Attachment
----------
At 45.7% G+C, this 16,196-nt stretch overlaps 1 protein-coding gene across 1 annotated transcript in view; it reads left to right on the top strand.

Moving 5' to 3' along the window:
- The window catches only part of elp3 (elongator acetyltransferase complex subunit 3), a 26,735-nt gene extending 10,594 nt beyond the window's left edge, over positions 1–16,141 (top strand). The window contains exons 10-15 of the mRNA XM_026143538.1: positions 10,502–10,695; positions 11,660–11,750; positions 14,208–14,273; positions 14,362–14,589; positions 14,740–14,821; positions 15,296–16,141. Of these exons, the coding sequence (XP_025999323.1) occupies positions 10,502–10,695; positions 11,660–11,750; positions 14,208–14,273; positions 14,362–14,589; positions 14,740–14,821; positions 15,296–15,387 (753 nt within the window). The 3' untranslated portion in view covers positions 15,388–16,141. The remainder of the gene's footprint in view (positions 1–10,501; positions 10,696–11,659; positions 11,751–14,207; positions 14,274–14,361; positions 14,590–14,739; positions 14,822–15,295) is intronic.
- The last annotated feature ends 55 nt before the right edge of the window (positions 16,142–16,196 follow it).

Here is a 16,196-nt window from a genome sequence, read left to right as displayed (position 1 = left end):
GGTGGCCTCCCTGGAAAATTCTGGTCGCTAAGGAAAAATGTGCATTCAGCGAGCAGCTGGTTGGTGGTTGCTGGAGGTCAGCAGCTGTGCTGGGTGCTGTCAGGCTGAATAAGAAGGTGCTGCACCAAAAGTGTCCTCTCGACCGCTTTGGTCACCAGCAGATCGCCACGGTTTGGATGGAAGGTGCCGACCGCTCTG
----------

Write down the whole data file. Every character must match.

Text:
At 45.7% G+C, this 16,196-nt stretch overlaps 1 protein-coding gene across 1 annotated transcript in view; it reads left to right on the top strand.

Moving 5' to 3' along the window:
- The window catches only part of elp3 (elongator acetyltransferase complex subunit 3), a 26,735-nt gene extending 10,594 nt beyond the window's left edge, over positions 1–16,141 (top strand). The window contains exons 10-15 of the mRNA XM_026143538.1: positions 10,502–10,695; positions 11,660–11,750; positions 14,208–14,273; positions 14,362–14,589; positions 14,740–14,821; positions 15,296–16,141. Of these exons, the coding sequence (XP_025999323.1) occupies positions 10,502–10,695; positions 11,660–11,750; positions 14,208–14,273; positions 14,362–14,589; positions 14,740–14,821; positions 15,296–15,387 (753 nt within the window). The 3' untranslated portion in view covers positions 15,388–16,141. The remainder of the gene's footprint in view (positions 1–10,501; positions 10,696–11,659; positions 11,751–14,207; positions 14,274–14,361; positions 14,590–14,739; positions 14,822–15,295) is intronic.
- The last annotated feature ends 55 nt before the right edge of the window (positions 16,142–16,196 follow it).

Here is a 16,196-nt window from a genome sequence, read left to right as displayed (position 1 = left end):
GGTGGCCTCCCTGGAAAATTCTGGTCGCTAAGGAAAAATGTGCATTCAGCGAGCAGCTGGTTGGTGGTTGCTGGAGGTCAGCAGCTGTGCTGGGTGCTGTCAGGCTGAATAAGAAGGTGCTGCACCAAAAGTGTCCTCTCGACCGCTTTGGTCACCAGCAGATCGCCACGGTTTGGATGGAAGGTGCCGACCGCTCTG